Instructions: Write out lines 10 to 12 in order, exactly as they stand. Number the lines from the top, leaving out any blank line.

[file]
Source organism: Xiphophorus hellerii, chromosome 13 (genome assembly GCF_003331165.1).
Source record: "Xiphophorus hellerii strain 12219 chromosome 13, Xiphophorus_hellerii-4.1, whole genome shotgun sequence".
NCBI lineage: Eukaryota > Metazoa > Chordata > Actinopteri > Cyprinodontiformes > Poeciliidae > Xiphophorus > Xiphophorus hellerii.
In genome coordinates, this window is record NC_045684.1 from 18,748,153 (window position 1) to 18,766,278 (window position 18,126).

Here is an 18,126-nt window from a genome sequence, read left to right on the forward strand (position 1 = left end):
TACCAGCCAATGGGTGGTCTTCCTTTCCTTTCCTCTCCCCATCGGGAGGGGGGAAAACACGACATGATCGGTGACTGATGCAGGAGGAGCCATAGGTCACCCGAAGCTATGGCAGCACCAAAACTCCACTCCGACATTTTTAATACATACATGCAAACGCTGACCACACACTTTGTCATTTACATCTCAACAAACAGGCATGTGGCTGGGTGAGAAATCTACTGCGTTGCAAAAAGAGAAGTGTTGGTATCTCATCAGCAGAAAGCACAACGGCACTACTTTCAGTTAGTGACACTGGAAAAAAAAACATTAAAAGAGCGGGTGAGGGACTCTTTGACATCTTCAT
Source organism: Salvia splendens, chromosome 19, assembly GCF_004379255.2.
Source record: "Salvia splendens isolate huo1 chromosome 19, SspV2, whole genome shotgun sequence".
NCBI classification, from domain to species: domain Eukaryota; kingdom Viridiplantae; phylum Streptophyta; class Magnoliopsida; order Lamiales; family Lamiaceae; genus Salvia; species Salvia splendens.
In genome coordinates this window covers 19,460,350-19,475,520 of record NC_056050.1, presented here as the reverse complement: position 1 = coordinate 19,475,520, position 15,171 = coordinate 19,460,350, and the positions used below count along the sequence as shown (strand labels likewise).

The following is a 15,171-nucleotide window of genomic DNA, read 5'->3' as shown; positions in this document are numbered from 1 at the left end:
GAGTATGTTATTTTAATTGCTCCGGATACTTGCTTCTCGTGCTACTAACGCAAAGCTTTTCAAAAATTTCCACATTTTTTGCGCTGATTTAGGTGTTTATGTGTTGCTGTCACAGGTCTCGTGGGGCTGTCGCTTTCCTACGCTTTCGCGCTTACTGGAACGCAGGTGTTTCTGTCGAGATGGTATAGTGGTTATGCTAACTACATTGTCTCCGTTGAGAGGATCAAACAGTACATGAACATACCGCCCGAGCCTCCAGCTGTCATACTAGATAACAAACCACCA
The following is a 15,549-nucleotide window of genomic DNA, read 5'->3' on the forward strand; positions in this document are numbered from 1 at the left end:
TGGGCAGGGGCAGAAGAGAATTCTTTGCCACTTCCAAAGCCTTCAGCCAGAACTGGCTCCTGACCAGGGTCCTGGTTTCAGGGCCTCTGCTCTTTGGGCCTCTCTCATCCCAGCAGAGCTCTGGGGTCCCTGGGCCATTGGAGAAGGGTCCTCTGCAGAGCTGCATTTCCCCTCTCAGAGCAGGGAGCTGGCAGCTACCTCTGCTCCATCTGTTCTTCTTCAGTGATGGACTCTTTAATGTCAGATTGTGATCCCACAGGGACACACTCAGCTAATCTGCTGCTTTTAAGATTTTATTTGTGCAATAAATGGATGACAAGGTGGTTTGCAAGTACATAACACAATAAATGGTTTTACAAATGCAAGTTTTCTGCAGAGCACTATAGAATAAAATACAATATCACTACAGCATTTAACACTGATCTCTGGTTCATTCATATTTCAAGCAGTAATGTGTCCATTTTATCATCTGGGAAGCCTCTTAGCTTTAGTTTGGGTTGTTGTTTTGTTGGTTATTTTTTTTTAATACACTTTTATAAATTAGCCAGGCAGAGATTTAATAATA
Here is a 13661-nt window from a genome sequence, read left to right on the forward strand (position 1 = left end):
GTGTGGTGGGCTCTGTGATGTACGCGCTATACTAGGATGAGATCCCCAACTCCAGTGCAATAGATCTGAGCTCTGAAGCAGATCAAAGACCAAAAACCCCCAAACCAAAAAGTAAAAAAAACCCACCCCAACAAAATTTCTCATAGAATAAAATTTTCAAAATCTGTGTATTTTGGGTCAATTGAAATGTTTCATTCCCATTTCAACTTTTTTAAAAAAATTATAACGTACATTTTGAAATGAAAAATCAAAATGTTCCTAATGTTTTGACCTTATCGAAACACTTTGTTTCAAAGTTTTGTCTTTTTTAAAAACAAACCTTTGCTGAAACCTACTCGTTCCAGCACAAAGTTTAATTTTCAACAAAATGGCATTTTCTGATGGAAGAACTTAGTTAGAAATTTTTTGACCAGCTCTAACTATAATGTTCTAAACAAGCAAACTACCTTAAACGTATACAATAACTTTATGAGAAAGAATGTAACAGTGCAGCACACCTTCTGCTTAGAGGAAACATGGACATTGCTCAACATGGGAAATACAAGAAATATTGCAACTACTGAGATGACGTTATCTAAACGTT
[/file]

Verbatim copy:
In genome coordinates this window covers 19,460,350-19,475,520 of record NC_056050.1, presented here as the reverse complement: position 1 = coordinate 19,475,520, position 15,171 = coordinate 19,460,350, and the positions used below count along the sequence as shown (strand labels likewise).

The following is a 15,171-nucleotide window of genomic DNA, read 5'->3' as shown; positions in this document are numbered from 1 at the left end:
GAGTATGTTATTTTAATTGCTCCGGATACTTGCTTCTCGTGCTACTAACGCAAAGCTTTTCAAAAATTTCCACATTTTTTGCGCTGATTTAGGTGTTTATGTGTTGCTGTCACAGGTCTCGTGGGGCTGTCGCTTTCCTACGCTTTCGCGCTTACTGGAACGCAGGTGTTTCTGTCGAGATGGTATAGTGGTTATGCTAACTACATTGTCTCCGTTGAGAGGATCAAACAGTACATGAACATACCGCCCGAGCCTCCAGCTGTCATACTAGATAACAAACCACCA